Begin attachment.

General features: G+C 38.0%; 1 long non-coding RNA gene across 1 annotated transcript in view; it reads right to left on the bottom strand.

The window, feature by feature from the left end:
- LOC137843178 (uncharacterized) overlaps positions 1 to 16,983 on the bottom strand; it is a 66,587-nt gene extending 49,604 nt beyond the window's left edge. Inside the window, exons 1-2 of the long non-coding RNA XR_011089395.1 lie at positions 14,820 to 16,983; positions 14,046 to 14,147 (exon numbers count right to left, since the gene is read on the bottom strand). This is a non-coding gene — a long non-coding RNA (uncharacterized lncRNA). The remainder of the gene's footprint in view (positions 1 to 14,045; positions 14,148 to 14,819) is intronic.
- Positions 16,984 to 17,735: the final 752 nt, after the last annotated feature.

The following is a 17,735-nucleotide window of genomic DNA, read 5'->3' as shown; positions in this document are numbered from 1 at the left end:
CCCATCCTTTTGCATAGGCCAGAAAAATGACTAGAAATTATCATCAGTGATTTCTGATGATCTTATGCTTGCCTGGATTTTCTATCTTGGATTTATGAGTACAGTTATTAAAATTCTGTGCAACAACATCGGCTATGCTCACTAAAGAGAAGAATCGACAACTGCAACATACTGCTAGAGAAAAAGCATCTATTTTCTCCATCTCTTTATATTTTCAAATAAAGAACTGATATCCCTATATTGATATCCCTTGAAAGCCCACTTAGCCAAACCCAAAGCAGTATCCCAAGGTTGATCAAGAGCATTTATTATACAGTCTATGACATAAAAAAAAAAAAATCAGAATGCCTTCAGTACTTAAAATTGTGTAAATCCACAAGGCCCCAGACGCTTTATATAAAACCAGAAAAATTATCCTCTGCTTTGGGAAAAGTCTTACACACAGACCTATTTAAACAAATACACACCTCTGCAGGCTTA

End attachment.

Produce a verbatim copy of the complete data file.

General features: G+C 38.0%; 1 long non-coding RNA gene across 1 annotated transcript in view; it reads right to left on the bottom strand.

The window, feature by feature from the left end:
- LOC137843178 (uncharacterized) overlaps positions 1 to 16,983 on the bottom strand; it is a 66,587-nt gene extending 49,604 nt beyond the window's left edge. Inside the window, exons 1-2 of the long non-coding RNA XR_011089395.1 lie at positions 14,820 to 16,983; positions 14,046 to 14,147 (exon numbers count right to left, since the gene is read on the bottom strand). This is a non-coding gene — a long non-coding RNA (uncharacterized lncRNA). The remainder of the gene's footprint in view (positions 1 to 14,045; positions 14,148 to 14,819) is intronic.
- Positions 16,984 to 17,735: the final 752 nt, after the last annotated feature.

The following is a 17,735-nucleotide window of genomic DNA, read 5'->3' as shown; positions in this document are numbered from 1 at the left end:
CCCATCCTTTTGCATAGGCCAGAAAAATGACTAGAAATTATCATCAGTGATTTCTGATGATCTTATGCTTGCCTGGATTTTCTATCTTGGATTTATGAGTACAGTTATTAAAATTCTGTGCAACAACATCGGCTATGCTCACTAAAGAGAAGAATCGACAACTGCAACATACTGCTAGAGAAAAAGCATCTATTTTCTCCATCTCTTTATATTTTCAAATAAAGAACTGATATCCCTATATTGATATCCCTTGAAAGCCCACTTAGCCAAACCCAAAGCAGTATCCCAAGGTTGATCAAGAGCATTTATTATACAGTCTATGACATAAAAAAAAAAAAATCAGAATGCCTTCAGTACTTAAAATTGTGTAAATCCACAAGGCCCCAGACGCTTTATATAAAACCAGAAAAATTATCCTCTGCTTTGGGAAAAGTCTTACACACAGACCTATTTAAACAAATACACACCTCTGCAGGCTTA